We recently questioned the timing of the Center for Media and Democracy’s decision to allow itself to directly take funding from unions. A reporter with Watchdog.org contacted CMD head Lisa Graves for comment, and received a curious reply. We’ll let Watchdog explain:
Graves called the undisclosed union donations “a small percent of its overall funding.” […]
“After I became the leader of CMD, we began a review of our policies and practices, and it was my view that the Supreme Court was wrong in Citizens United to equate corporations and unions and that the old policy reinforced that so we changed it,” she said of the landmark court decision that lifted campaign finance restrictions.
Graves’s view seems to be that using union money for political advocacy is OK while using business money isn’t, just because she says so. This stinks of rank hypocrisy, and Graves’s pathetic deflections show just how weak and self-serving her position is.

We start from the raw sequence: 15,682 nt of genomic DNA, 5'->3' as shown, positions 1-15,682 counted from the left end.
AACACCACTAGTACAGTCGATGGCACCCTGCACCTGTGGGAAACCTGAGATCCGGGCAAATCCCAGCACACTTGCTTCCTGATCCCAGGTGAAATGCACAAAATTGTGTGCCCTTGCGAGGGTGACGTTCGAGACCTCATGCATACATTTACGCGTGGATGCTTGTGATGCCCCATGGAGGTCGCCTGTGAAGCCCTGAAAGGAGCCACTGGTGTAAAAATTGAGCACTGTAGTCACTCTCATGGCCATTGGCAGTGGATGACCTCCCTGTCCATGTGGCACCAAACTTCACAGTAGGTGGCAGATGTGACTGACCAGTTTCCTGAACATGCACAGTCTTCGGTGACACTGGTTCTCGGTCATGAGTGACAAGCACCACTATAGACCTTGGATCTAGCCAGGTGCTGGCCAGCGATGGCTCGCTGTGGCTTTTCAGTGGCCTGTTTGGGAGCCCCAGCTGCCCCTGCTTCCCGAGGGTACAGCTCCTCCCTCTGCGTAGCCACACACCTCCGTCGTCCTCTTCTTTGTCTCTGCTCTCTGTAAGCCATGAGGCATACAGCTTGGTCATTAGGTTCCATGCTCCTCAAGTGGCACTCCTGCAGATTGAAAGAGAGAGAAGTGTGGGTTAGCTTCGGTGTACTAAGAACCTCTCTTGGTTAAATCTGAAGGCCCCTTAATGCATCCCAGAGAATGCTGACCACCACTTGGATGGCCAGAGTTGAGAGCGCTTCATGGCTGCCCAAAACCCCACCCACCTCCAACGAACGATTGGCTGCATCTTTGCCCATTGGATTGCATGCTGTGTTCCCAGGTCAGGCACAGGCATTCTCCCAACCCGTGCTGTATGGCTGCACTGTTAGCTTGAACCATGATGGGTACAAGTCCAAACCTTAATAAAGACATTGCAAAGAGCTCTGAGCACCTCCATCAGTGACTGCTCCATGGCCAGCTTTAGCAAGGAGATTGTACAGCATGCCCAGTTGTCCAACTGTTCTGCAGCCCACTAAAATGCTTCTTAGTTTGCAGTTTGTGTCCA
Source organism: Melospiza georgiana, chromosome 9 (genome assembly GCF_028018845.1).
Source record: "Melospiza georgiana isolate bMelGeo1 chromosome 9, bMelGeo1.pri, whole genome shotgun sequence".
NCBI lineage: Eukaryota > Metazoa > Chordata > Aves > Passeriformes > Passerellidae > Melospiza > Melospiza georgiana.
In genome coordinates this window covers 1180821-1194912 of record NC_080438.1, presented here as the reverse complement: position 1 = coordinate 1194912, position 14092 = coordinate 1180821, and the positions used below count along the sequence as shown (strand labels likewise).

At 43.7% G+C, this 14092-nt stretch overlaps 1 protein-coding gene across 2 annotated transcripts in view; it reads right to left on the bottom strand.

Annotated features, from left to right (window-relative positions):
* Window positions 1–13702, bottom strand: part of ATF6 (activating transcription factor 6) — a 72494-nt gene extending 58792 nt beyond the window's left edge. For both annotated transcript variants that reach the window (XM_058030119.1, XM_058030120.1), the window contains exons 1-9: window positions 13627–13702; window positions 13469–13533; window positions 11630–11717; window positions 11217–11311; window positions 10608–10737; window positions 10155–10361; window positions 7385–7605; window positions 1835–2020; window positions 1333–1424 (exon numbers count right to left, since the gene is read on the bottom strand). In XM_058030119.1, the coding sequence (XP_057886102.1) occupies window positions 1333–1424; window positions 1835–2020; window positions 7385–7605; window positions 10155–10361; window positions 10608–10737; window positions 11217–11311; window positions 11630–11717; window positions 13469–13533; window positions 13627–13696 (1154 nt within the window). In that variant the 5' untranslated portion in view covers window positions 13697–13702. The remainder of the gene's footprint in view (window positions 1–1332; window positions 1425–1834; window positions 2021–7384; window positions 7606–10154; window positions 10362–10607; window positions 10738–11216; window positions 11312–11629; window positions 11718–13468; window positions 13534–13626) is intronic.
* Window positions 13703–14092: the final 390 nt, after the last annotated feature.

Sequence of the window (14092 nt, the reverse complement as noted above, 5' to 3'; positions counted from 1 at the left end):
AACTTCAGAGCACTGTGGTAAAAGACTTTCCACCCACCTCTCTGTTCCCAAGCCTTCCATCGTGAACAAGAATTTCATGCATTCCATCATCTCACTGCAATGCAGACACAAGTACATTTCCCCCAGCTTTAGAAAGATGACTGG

It’s also undeniably false that unions provide “a small percent of [CMD] funding.” Department of Labor disclosures by unions (the only way we could figure out that CMD gets union funding) reported $118,000 in itemized union payments to CMD in 2013. That was about 14% of the organization’s contribution and grant revenue, according to tax returns.
And what about Graves’s defense on the timing of CMD’s union support flip-flop? Well, it doesn’t seem to match the facts. Graves took over CMD in 2009, and the union funding policy didn’t change until very late 2010. The timing of the “final decision” remains very, very suspicious.